ACP reaffirms opposition to physician-assisted suicide

“This practice is problematic given the nature of the patient–physician relationship, affects trust in that relationship as well as in the profession, and fundamentally alters the medical profession’s role in society.”

ACP issued a position paper this week reaffirming its opposition to physician-assisted suicide.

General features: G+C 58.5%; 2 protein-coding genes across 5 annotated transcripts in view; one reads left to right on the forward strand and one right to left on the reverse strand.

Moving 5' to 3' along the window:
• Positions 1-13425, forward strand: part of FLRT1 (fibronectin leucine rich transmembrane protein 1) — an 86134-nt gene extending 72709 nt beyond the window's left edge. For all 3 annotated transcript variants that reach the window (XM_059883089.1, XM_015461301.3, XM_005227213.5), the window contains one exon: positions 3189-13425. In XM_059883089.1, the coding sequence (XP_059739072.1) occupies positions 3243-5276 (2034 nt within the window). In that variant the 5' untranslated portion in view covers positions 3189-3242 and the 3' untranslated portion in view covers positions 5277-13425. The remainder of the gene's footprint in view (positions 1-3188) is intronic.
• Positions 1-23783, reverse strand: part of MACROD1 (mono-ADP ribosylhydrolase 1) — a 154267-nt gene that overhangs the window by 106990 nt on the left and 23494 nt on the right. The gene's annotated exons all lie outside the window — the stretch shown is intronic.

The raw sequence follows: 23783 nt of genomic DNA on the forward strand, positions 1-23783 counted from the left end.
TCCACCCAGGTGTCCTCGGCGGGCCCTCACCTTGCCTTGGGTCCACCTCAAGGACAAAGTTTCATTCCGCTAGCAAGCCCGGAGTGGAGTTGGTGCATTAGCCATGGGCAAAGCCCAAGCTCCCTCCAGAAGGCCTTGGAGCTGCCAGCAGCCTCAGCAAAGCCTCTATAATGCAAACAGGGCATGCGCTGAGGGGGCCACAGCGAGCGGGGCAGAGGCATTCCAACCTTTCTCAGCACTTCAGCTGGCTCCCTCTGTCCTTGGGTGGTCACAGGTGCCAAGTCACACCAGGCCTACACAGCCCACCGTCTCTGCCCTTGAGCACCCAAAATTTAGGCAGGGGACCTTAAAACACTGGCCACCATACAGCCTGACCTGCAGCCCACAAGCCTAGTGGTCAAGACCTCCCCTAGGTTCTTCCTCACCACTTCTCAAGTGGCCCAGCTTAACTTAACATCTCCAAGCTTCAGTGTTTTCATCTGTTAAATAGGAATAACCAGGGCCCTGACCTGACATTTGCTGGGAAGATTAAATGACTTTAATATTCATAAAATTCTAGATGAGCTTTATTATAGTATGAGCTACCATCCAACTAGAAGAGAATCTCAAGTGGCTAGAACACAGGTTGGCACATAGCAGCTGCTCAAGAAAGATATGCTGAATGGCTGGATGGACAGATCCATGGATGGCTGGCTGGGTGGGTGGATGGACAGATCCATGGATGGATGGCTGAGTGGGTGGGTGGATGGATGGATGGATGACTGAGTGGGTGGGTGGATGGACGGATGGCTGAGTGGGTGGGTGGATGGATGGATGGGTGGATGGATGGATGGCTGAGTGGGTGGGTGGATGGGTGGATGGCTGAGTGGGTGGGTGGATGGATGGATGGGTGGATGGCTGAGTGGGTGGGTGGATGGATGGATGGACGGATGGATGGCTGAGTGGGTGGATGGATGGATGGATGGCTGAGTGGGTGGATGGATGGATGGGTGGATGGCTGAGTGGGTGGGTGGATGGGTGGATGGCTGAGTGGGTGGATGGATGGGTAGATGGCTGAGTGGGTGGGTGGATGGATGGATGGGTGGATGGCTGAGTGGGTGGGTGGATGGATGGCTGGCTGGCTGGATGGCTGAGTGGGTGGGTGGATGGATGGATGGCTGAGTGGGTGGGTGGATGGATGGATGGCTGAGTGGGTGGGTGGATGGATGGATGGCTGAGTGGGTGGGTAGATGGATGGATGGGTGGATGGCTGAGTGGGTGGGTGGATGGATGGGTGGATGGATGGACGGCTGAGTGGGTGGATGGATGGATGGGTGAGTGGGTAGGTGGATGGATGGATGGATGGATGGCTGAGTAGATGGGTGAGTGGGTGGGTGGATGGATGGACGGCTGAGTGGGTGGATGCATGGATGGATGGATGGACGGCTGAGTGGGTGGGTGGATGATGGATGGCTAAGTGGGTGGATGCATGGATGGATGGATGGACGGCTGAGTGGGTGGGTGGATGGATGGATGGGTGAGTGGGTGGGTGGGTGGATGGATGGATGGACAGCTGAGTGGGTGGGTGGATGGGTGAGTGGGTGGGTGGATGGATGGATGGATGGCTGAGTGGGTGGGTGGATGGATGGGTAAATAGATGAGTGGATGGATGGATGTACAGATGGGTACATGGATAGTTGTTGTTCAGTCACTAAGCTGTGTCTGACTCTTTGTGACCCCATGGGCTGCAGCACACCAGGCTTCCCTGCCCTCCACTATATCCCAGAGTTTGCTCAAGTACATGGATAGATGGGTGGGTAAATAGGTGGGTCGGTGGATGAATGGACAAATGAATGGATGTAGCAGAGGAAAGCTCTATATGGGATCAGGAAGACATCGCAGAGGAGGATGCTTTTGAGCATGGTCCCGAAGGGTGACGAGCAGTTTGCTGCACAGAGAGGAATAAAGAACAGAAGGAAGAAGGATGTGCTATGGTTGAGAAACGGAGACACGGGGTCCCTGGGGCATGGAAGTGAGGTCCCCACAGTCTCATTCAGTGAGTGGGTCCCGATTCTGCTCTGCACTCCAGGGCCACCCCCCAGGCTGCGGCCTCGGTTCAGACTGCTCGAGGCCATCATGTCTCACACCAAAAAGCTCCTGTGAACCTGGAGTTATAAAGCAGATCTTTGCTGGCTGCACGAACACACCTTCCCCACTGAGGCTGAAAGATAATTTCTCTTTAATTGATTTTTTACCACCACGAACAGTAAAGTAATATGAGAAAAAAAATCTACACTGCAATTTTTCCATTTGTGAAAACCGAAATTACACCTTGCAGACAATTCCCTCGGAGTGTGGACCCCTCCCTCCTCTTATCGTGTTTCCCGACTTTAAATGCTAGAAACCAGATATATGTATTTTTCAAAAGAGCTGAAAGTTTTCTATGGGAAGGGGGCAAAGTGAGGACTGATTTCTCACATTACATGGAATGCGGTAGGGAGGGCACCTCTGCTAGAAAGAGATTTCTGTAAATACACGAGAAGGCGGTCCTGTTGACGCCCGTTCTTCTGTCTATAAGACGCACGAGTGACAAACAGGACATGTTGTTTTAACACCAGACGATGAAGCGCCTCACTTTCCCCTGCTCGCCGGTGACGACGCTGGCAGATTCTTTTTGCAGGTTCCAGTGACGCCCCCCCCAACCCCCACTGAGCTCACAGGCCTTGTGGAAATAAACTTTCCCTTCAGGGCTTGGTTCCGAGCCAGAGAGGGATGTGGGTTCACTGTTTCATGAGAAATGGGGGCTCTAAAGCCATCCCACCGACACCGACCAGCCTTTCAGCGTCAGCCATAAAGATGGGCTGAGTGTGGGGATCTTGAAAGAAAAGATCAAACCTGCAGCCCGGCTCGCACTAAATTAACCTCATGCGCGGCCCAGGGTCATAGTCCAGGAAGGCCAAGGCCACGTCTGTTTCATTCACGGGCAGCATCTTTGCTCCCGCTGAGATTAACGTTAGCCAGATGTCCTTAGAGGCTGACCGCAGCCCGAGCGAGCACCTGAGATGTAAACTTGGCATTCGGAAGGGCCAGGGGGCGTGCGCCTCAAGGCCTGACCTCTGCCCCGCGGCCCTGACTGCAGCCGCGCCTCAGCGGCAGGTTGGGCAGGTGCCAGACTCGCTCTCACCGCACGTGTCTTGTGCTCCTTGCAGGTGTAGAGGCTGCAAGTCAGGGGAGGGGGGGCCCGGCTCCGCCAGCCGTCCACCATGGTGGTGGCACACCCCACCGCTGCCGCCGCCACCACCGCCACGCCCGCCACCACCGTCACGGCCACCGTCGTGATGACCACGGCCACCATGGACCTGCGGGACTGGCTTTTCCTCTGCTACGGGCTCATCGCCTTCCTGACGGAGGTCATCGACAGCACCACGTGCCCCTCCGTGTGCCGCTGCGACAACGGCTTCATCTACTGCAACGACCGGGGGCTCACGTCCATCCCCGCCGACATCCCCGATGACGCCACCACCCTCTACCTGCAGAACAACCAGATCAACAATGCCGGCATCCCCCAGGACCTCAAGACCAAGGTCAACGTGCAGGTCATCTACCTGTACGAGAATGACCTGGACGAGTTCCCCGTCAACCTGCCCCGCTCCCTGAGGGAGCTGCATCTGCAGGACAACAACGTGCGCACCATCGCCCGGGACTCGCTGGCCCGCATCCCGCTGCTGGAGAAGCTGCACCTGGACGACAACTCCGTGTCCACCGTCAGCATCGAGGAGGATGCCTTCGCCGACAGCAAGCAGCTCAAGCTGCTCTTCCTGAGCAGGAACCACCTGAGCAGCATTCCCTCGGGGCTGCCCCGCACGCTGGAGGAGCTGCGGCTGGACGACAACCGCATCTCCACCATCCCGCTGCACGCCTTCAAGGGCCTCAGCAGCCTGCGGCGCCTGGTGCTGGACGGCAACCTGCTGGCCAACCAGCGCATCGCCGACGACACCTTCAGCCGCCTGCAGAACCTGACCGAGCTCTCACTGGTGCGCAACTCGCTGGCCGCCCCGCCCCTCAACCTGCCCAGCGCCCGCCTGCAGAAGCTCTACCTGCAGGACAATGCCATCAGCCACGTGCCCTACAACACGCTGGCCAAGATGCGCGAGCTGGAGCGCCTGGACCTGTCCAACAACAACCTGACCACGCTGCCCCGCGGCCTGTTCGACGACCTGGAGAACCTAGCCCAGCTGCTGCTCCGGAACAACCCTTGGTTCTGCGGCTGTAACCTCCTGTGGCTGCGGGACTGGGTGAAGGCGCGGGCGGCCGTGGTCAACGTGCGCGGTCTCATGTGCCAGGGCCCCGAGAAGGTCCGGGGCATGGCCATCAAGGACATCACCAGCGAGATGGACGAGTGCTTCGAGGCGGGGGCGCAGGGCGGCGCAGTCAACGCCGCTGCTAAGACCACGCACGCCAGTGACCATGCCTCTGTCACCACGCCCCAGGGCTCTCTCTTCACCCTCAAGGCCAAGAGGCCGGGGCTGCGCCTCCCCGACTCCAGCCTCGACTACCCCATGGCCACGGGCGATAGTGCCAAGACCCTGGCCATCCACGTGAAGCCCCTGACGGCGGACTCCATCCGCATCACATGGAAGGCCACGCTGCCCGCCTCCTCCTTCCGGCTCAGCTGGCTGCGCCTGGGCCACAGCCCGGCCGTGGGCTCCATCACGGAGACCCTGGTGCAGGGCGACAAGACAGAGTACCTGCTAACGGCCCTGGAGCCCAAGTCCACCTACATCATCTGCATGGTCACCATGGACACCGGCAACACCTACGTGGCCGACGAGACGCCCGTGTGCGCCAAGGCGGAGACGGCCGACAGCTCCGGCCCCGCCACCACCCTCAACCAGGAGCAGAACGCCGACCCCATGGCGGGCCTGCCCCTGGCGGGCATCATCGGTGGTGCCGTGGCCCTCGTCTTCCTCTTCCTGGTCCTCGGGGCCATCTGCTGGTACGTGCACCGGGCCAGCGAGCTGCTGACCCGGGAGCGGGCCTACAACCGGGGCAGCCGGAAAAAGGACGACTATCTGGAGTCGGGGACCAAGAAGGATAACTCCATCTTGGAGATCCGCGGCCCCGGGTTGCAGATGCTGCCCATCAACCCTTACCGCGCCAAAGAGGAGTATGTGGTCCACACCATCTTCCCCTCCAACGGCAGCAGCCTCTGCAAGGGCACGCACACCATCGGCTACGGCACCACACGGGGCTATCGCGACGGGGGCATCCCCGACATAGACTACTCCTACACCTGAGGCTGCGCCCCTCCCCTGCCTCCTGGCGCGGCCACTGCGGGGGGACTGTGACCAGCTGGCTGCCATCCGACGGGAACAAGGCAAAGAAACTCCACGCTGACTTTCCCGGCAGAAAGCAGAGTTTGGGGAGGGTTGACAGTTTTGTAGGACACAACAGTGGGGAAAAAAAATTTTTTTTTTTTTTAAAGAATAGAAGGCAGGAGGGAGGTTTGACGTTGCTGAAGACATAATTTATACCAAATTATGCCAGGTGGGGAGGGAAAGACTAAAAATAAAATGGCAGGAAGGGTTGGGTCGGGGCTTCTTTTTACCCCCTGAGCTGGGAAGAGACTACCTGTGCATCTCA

The paper, from the Ethics, Professionalism and Human Rights Committee, is an update of the College’s 2001 position paper on this topic. It noted that there are arguments on both sides of the issue, with those in support of physician-assisted suicide highlighting respect for patient autonomy and “a broad interpretation of a physician’s duty to relieve suffering” and those opposed stressing that physicians should provide care and comfort and should not participate in intentionally ending a life. However, the paper noted that the arguments against legalization of physician-assisted suicide “remain the most compelling.”

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